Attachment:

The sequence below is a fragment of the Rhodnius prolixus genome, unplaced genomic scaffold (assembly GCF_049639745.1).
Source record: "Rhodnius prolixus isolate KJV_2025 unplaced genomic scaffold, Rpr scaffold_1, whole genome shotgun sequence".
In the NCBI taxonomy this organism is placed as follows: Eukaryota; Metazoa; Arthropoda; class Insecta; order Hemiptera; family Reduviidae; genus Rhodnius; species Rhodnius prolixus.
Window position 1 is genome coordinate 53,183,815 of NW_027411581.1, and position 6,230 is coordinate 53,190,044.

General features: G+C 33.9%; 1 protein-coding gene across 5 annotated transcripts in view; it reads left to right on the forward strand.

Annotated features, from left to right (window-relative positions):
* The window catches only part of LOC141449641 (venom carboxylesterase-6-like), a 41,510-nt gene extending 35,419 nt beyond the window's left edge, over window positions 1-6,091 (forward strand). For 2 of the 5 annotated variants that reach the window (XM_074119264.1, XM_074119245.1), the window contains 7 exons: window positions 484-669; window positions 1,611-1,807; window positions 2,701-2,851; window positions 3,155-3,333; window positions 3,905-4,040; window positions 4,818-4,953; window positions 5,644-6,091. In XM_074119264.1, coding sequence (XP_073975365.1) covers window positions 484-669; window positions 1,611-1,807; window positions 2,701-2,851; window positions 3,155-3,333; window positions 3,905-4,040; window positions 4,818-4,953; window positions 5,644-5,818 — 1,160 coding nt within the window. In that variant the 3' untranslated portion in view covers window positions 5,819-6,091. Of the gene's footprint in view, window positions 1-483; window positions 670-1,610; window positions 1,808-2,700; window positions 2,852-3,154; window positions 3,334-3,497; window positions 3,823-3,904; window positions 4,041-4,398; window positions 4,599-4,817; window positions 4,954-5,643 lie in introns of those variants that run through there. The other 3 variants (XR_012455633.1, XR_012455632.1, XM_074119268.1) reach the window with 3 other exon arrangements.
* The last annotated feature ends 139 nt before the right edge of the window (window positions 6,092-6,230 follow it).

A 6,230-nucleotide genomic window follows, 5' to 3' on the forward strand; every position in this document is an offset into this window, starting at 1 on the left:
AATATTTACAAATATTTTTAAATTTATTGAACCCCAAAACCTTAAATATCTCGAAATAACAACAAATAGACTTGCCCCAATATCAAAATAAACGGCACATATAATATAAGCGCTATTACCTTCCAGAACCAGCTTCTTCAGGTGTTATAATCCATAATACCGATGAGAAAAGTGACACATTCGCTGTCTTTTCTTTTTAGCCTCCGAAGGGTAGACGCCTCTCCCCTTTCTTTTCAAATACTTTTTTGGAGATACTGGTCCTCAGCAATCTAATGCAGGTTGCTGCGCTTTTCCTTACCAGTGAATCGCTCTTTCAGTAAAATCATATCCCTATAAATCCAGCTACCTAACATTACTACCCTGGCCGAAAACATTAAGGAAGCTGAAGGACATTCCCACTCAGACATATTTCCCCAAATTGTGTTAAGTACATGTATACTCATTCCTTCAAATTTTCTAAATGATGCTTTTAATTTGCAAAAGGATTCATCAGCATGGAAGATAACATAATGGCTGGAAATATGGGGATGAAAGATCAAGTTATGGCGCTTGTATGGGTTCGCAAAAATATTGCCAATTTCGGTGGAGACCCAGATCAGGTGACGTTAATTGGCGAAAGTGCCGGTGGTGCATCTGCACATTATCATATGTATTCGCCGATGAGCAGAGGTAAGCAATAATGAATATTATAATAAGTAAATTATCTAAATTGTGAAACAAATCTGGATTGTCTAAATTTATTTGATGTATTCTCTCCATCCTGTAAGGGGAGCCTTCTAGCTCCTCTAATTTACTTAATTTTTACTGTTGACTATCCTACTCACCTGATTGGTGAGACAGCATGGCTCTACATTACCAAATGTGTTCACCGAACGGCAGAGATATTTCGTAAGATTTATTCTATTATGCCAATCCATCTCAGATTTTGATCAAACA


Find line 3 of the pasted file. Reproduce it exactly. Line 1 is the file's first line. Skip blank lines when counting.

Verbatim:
In the NCBI taxonomy this organism is placed as follows: Eukaryota; Metazoa; Arthropoda; class Insecta; order Hemiptera; family Reduviidae; genus Rhodnius; species Rhodnius prolixus.